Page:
Part of our family's perfectionism manifested itself in my mother's physique.  My mother always seemed to be the only mother who wasn't overweight, and in fact, she was and is very slender.  She is also very fashionable.  So I grew up constantly hearing effusive praise, mainly from other women but sometimes from men as well, regarding my mother's appearance and figure.  I don't think my mother ever had unhealthy habits, but she definitely watched what she ate and she was always very active, taking up long distance running with great success during the late '70s.  My father tended to put on weight, which he would joke about, but somehow I got the message that it was worse for a woman to be fat than for a man. 

I was always thin child, but I was significantly bigger than my best friend in grade school who was just a teeny little mite.  It didn't bother me when I was 7, 8, 9, 10 years old.  It was only when I was about twelve years old that I became self-conscious about my weight, and excessively so.  It was around that time that I started to garner a lot of compliments about my appearance, and of course, puberty was rearing its ugly head.  My self-tormenting preoccupation with weight was at its worst probably between the ages of twelve and sixteen, peaking at around fourteen.  I continued to have bouts of misery on this issue all the way through college, but the worst was over by the time I ended high school.  I am not sure that I have a lot of insight as to what led me to the sorry state I was in during the worst years.  Thinking about it during my commute this morning, I would probably list the following as the primary factors:

-- Perfectionism and a dreadful fear, mingled with guilt and shame, at being less than perfect.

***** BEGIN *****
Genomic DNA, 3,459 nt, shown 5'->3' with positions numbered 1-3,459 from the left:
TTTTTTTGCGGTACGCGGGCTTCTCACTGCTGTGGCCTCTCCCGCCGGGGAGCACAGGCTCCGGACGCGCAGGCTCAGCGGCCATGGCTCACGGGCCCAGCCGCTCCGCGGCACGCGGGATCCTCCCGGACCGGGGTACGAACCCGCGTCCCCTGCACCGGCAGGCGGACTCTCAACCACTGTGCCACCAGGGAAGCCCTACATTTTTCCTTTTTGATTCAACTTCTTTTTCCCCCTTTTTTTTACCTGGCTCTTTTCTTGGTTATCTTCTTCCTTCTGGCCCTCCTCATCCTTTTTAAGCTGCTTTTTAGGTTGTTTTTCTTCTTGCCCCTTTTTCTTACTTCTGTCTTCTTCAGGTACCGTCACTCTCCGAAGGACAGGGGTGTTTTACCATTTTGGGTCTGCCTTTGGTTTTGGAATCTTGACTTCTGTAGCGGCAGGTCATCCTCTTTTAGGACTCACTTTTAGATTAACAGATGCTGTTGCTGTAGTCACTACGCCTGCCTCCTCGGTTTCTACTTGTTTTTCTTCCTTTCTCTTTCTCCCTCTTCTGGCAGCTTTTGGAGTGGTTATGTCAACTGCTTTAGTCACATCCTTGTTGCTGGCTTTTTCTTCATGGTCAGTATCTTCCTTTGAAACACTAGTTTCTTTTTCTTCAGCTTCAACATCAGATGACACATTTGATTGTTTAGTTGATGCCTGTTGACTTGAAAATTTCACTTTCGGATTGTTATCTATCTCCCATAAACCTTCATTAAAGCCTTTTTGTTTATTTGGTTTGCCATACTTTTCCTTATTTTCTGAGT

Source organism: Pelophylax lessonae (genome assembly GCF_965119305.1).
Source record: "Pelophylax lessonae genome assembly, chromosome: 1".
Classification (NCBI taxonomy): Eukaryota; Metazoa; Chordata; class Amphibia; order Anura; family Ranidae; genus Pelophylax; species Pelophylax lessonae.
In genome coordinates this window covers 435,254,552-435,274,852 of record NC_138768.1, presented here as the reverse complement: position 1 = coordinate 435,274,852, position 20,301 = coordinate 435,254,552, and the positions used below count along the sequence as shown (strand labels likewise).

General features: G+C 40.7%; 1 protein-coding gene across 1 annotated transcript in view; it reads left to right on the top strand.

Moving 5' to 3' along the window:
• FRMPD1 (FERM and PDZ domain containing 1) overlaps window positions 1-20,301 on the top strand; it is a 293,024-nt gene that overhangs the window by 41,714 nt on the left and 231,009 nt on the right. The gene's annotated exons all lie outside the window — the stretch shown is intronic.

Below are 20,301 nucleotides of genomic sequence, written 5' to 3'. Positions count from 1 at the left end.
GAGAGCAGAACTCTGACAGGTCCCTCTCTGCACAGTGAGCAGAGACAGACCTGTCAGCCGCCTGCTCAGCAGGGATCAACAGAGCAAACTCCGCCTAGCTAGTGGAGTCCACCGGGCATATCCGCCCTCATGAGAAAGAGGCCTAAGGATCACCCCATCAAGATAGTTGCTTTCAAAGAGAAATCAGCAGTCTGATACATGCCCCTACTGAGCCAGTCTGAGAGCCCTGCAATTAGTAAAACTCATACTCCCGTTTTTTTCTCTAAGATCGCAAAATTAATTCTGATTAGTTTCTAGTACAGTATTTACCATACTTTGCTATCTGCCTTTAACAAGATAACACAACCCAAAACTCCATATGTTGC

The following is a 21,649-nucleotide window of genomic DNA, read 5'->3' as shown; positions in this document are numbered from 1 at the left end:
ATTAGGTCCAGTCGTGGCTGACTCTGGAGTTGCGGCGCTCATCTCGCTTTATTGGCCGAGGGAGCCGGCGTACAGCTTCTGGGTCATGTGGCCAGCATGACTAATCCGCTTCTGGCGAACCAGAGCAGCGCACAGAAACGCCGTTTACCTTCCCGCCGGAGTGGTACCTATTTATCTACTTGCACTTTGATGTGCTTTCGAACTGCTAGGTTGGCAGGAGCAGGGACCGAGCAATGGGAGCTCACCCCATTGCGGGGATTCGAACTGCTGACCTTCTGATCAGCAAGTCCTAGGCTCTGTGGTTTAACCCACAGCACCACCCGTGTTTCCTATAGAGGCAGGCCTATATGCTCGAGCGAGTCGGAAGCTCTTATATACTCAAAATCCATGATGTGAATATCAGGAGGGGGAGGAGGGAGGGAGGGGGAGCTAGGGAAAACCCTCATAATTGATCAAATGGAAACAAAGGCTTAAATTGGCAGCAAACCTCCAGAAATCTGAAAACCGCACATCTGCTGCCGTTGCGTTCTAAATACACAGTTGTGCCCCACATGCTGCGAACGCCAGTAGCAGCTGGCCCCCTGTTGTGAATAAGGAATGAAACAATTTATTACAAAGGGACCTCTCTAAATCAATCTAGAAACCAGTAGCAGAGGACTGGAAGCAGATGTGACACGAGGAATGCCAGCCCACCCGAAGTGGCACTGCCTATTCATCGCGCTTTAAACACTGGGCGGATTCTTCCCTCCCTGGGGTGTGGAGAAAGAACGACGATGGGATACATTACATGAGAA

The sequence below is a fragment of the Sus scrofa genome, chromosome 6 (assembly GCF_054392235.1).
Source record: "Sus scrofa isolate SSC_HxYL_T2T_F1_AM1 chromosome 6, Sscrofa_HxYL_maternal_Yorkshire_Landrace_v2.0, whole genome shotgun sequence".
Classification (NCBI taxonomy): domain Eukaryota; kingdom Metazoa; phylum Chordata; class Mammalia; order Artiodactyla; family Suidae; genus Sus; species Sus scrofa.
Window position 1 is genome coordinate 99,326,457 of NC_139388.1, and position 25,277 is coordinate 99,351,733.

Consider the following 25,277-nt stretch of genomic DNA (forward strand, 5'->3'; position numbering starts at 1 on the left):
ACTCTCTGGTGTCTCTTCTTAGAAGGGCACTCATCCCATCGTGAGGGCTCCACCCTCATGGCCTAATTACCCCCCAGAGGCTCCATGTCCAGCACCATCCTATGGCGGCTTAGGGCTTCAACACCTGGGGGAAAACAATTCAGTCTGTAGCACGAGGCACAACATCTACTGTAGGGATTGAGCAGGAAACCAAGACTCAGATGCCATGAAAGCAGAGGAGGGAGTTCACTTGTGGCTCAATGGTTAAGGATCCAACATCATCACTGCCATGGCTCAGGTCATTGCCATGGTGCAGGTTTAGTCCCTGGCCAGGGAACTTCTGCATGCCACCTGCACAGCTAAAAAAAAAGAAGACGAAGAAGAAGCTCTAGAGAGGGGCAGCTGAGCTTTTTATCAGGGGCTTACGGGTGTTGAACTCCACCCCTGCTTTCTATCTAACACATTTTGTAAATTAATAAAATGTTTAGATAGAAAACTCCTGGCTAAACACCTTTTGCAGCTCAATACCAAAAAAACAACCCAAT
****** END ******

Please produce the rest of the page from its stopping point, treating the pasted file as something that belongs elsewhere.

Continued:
-- A sense of being valued primarily for external and visible accomplishments rather than inherent worth.

-- An overly high premium placed on self-discipline and self-control.

-- A sense that my value was transient and could be lost at any moment.  For example, I was elated when the school doctor informed me that I was 20 pounds lighter than the next lightest person in my 8th grade class -- but then I immediately started worrying that I might have gained weight since getting weighed at school and that the doctor's "compliment" might not apply any longer.

These are all personal and family issues that I think would have caused me unhappiness regardless of my sex.  I think, however, that these issues manifested themselves in relation to food and eating because physical beauty is considered far more crucial for women than men.  So I would also identify the following reinforcing factors for my quasi-eating disorder:

-- Too much emphasis by others on my mother's appearance and my appearance, leading me to feel that much of my status in the eyes of others was based on slenderness and looks.  Again, I seemed to equate good looks with something a person could and should achieve by self-discipline.

-- The fact that every heroine on television or in the movies seemed to be rail thin. Again, for me, it wasn't so much about sex appeal, as the notion of equating self-discipline with slenderness.      

-- Advertisements and articles in women's magazines that imply that perfection is achievable if you work hard enough, follow the right tips, or buy the right products. 

Other factors that didn't help were: